To get the production fix into QA for the next release cycle, I now have to do something which makes me feel, well, kinda dirty. I have to merge up. I think that it’s simple code control hygiene to always merge downwards. Doing otherwise is like rubbing a dog up the wrong way – you’re likely to get bitten. For example, merging upwards on many systems can lead to items going full circle and getting merged on top of where they’ve come from.
A general point worth making here is that when performing branching and merging, it’s important for developers to keep a clean consistent model of the branching strategy in their minds. Difficulties in using branches are much more likely to stem from unclear patterns of use and poor communication than due to bad tools. Simple rules like ‘always merge downwards’ can be very helpful.
OK TFS forces us to merge upwards, but it’s not all bad. At least its interface makes the operation easy. When you begin to perform a merge on Main, the targets that it offers you are all the branches that have been made from Main. It’s just a matter of selecting the branch you want to ‘bounce’ the production fix into (I’m calling it a ‘bounce’ because that’s what it looks like – the fix is coming down from a release branch to Main, and straight back up again to the next release branch). Very importantly, the dialog box that appears as part of this merge allows you to chose a particular changeset rather than all unmerged changes. For a bounce, we just want to merge the recent changeset that was created when checking in the production fix merge.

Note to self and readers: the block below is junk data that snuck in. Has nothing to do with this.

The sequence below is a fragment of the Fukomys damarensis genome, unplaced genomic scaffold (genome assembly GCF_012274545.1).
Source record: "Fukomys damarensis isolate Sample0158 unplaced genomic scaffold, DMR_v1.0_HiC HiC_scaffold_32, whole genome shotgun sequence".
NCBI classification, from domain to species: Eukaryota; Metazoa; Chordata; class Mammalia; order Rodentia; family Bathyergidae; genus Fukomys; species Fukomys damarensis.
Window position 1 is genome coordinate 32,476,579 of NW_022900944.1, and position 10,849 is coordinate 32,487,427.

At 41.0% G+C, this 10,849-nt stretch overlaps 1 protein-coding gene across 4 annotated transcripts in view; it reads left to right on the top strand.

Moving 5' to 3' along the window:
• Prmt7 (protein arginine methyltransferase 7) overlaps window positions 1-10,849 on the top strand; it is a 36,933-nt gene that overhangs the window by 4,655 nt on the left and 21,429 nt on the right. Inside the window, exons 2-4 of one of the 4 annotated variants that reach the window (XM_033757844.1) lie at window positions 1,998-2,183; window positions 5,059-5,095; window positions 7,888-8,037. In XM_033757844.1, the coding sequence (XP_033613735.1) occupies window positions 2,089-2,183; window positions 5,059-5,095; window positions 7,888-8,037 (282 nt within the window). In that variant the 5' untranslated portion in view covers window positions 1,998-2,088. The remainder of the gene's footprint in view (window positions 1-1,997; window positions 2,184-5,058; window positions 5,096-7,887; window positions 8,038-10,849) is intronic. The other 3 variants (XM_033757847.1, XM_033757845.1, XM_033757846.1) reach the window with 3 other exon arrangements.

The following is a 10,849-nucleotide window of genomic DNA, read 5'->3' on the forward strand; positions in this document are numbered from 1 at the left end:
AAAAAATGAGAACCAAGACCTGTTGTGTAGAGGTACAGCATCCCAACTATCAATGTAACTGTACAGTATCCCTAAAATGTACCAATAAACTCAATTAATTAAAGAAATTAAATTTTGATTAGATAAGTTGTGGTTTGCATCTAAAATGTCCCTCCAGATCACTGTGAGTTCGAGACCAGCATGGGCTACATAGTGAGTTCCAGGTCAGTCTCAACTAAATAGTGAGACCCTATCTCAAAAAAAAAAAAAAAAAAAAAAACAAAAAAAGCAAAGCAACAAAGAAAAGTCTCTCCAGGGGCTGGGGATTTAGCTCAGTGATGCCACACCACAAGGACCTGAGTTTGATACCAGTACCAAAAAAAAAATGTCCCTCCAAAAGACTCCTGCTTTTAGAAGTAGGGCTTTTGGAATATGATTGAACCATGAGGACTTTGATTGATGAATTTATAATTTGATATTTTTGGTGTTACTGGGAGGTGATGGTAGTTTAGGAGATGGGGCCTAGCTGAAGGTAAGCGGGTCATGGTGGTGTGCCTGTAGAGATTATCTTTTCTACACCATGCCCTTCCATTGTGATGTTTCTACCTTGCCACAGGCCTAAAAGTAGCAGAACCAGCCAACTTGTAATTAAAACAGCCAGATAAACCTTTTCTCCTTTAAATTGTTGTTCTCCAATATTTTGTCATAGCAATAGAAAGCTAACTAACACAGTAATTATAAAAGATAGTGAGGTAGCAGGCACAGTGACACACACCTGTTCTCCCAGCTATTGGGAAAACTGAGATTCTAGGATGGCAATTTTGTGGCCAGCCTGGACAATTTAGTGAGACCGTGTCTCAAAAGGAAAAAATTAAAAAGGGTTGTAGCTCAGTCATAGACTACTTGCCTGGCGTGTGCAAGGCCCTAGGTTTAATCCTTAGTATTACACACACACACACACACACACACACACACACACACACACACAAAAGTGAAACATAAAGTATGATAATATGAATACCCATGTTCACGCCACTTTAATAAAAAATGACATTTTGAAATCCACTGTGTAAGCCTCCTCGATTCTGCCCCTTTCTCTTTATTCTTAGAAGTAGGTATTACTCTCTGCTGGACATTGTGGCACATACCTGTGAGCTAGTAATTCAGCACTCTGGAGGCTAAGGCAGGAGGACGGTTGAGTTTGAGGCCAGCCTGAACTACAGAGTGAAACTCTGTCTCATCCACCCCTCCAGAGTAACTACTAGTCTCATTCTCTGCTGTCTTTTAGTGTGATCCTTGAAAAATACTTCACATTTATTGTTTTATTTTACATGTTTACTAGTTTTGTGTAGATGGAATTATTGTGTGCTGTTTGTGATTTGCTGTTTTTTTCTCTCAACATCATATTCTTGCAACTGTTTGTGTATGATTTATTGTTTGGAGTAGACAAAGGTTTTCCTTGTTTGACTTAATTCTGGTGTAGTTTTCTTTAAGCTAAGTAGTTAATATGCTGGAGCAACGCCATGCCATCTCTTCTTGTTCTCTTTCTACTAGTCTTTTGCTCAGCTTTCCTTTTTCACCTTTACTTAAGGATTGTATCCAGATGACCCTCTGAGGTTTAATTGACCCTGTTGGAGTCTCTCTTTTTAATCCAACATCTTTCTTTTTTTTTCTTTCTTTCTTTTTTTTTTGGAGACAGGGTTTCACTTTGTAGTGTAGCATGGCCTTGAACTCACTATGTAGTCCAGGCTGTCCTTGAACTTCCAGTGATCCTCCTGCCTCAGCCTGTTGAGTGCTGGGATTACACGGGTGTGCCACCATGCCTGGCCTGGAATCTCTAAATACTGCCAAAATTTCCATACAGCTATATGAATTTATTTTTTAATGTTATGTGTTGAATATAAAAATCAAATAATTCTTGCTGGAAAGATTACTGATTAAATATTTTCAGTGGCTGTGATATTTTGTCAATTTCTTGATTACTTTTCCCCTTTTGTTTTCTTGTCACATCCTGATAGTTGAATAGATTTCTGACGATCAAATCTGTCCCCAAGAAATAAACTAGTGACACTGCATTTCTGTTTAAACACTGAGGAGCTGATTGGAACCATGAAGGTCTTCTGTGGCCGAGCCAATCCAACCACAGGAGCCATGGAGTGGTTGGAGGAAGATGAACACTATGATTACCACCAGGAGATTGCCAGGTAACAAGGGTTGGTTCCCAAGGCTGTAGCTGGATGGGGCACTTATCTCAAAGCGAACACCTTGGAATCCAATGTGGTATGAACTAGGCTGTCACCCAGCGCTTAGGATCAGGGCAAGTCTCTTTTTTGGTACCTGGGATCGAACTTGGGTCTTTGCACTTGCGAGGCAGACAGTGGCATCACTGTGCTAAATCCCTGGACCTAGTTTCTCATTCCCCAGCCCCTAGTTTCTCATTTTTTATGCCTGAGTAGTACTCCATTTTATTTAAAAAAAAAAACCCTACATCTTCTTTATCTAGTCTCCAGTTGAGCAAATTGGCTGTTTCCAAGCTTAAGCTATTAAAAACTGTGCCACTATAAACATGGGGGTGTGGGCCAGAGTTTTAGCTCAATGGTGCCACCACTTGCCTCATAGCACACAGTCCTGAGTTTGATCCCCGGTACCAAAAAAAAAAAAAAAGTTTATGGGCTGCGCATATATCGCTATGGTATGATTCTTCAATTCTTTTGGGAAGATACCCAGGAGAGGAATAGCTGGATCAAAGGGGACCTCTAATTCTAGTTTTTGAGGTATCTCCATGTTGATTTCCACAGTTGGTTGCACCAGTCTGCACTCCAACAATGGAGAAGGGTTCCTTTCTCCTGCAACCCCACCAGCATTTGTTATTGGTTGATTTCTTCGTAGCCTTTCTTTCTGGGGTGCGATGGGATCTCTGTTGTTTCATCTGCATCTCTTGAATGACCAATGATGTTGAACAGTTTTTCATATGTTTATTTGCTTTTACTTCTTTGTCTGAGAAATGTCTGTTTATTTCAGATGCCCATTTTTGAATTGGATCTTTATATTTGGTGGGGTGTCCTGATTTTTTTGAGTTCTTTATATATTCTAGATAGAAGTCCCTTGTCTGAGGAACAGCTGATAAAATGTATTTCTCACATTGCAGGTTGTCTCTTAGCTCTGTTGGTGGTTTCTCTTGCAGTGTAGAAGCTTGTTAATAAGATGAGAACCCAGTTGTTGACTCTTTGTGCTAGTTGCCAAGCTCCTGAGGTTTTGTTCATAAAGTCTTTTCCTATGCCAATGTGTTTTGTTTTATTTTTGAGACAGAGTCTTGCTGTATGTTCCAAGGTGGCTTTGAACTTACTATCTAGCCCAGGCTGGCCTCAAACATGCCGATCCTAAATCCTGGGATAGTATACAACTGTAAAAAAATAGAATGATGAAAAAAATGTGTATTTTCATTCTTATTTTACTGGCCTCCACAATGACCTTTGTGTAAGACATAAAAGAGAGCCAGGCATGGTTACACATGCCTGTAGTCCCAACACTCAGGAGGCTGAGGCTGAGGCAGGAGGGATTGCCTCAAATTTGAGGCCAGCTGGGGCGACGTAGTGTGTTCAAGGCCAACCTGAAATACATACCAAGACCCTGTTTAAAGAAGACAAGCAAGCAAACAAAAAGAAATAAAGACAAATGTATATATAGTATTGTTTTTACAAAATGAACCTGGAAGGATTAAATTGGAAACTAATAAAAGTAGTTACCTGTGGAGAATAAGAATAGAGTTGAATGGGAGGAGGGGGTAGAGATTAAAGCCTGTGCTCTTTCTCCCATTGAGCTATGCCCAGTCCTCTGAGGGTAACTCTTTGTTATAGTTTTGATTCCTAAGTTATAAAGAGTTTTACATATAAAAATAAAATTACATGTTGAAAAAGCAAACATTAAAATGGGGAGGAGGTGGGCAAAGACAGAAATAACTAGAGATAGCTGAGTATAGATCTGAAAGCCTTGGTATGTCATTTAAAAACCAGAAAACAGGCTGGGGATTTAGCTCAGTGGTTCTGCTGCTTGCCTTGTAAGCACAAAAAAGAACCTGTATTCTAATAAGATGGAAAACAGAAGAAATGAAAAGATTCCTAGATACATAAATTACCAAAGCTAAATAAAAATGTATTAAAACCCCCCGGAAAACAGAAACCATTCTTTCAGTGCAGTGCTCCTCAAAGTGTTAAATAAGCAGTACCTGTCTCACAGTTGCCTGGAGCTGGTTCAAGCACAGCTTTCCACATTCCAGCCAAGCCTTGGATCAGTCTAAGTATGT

Complicated Scenario #2
A developer is working on some changes for the upcoming release, but they don’t check in their changes to Main before the release branch is created. It’s that sinking feeling you get when you miss your turnoff on the motorway/highway. In the case of TFS, the analogy is a good one because you have to make an annoying long trip to get back on route. Whereas in CVS, you can just flip over to the branch and check in your changes there, TFS will not allow you to check in anywhere except to the point from where you checked out. This means that the developer is obliged to go ahead with the check-in (on Main), and then (holding their nose) merge that change upwards into the new release branch.
An occasional merge up isn’t going to hurt anyone, but if a company relies on this fall back too often, I suspect that they will end up with a very complicated pattern of TFS use that will lead to confusion and errors – the kind of stuff that gives branching and merging a very bad name.
I don’t know whether [tag]Microsoft[/tag] have designed out any possibility of more flexible merge targets, or more flexible check-in targets in TFS, but if they haven’t I sure hope this is something that’s on the way in the next release.